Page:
Early detection, isolation and management of COVID-19 are crucial to contain the current pandemic. US Centers for Disease Control and Prevention (CDC) recently included 'sudden loss of taste (dysgeusia/ageusia) and smell (anosmia/hyposmia)' as symptoms of COVID-19. If indeed these symptoms are reliable and specific forerunner symptoms of COVID-19, then it may facilitate detection and containment of the disease. Hence, we systematically evaluated the contemporary evidence on dysgeusia and anosmia as trigger prodromal symptoms, and their prevalence in COVID-19 patients.
Ovid MEDLINE, EBSCO host and Web of Science databases were searched between 25 December 2019 and 30 May 2020.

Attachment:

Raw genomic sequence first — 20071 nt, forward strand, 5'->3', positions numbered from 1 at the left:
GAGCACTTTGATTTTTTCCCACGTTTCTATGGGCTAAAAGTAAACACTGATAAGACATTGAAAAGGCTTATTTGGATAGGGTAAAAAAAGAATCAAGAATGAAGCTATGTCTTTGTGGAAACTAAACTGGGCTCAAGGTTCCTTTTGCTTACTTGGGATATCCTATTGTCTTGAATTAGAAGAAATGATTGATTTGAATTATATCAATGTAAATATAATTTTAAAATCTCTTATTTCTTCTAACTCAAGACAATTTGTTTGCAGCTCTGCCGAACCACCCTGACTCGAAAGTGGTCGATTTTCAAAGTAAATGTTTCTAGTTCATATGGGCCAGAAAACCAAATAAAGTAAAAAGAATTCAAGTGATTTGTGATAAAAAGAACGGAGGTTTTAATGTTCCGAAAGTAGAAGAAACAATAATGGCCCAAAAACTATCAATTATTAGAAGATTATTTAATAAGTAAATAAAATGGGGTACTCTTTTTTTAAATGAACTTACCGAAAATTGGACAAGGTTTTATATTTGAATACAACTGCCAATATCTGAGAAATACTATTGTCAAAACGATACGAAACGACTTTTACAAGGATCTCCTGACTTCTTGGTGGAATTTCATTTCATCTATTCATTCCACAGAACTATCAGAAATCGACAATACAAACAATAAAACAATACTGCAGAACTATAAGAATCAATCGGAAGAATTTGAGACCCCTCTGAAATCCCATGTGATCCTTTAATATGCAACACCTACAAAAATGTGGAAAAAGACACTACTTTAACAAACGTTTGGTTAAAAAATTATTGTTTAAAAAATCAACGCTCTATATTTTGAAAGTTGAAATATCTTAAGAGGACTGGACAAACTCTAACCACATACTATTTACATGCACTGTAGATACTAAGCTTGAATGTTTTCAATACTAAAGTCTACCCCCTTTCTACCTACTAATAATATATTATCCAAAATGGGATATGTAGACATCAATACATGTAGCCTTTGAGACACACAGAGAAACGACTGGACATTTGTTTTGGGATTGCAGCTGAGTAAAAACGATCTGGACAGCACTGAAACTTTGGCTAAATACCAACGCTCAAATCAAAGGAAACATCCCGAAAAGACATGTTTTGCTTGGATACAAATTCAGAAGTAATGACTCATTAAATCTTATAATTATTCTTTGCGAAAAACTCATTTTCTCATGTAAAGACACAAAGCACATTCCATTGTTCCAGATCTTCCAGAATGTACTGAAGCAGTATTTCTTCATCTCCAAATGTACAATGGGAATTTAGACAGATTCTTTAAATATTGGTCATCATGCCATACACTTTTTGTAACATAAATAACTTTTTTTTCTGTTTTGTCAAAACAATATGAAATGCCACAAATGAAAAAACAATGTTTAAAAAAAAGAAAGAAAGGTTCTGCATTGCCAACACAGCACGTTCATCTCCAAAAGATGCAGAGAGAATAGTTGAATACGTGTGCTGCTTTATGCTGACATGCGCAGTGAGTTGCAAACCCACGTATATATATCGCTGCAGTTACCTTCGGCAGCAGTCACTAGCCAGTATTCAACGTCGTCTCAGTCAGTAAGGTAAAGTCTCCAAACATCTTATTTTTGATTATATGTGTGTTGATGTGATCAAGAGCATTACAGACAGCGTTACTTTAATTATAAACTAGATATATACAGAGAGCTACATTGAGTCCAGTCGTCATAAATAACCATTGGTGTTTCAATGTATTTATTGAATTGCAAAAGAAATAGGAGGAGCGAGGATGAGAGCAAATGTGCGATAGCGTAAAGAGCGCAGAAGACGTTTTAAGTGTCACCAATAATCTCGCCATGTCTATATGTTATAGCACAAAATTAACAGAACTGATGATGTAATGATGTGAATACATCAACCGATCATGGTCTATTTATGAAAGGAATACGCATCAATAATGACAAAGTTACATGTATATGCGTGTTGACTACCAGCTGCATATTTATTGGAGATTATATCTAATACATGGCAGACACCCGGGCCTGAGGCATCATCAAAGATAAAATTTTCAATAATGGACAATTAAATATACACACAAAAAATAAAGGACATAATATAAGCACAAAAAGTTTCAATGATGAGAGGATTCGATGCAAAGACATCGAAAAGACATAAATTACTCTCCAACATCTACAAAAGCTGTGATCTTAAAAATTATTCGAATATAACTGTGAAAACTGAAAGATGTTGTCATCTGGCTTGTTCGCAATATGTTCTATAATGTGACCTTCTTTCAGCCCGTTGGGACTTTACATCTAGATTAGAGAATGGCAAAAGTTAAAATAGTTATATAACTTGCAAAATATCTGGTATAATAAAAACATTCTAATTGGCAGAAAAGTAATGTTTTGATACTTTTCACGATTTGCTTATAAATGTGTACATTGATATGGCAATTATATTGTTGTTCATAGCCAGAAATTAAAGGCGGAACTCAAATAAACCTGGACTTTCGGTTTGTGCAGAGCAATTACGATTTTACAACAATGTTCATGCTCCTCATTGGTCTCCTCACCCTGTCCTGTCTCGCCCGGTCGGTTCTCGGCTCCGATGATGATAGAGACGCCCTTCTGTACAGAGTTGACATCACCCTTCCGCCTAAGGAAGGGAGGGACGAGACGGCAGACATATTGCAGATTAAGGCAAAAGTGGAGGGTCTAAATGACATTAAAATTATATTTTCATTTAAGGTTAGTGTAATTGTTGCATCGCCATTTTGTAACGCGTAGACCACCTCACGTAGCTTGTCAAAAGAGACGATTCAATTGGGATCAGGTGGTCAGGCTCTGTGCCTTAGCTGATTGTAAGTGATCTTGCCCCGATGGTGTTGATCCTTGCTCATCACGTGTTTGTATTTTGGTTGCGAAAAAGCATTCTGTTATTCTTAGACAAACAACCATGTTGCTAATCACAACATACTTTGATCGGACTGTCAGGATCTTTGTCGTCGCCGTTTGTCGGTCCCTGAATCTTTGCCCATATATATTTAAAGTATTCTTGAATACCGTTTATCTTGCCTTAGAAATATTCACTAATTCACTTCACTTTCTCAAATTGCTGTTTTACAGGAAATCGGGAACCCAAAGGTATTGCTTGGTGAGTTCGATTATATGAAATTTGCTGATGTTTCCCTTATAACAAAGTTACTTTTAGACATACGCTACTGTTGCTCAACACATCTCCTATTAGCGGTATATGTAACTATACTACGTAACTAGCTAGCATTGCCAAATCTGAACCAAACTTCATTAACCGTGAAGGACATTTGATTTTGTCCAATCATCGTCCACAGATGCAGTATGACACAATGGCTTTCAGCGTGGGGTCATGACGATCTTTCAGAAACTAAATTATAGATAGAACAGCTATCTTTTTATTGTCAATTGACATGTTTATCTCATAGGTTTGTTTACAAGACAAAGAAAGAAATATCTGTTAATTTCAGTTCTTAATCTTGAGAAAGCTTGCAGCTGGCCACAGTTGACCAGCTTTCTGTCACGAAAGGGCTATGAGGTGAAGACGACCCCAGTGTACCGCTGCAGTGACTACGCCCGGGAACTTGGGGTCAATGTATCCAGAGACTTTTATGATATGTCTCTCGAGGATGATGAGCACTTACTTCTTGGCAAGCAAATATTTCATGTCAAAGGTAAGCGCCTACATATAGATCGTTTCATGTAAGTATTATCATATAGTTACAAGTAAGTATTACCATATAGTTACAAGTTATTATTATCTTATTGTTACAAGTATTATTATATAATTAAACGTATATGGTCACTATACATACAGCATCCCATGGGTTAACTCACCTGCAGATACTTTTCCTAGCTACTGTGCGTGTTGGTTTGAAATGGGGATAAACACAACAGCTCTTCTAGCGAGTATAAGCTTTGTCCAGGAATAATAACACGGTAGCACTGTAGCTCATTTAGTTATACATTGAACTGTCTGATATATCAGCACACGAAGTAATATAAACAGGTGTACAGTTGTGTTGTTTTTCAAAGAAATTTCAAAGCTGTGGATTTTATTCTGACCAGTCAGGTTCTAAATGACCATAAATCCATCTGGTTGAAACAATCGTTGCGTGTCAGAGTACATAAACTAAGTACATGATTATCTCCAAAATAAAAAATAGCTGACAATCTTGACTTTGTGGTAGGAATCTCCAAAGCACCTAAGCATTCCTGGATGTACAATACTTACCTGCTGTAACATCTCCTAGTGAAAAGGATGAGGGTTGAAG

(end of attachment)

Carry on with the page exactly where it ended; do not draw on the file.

Of the 13 identified records, eight studies, totalling 11,054 COVID-19 patients, were included, as per the selection criteria. Eligible articles reflected research conducted mostly in the European community, as well as China, the US and Iran. In total, anosmia and dysgeusia symptoms were present in 74.9% and 81.3% ambulatory as well as hospitalized, mild-to-severe cases of COVID-19 patients, respectively. The European, US and Iran data indicate olfactory and gustatory symptoms appear prior to general COVID-19 symptoms in 64.5% and 54.0% of the patients, respectively.
To our knowledge, this is the first systematic review analysing the meager data based on the prevalence of chemosensory dysfunction in COVID-19. Critical analysis of such macro-data, as and when available, is essential to evaluate their utility as harbingers of COVID-19 onset, and to establish clinical practice guidelines both in dentistry and medicine.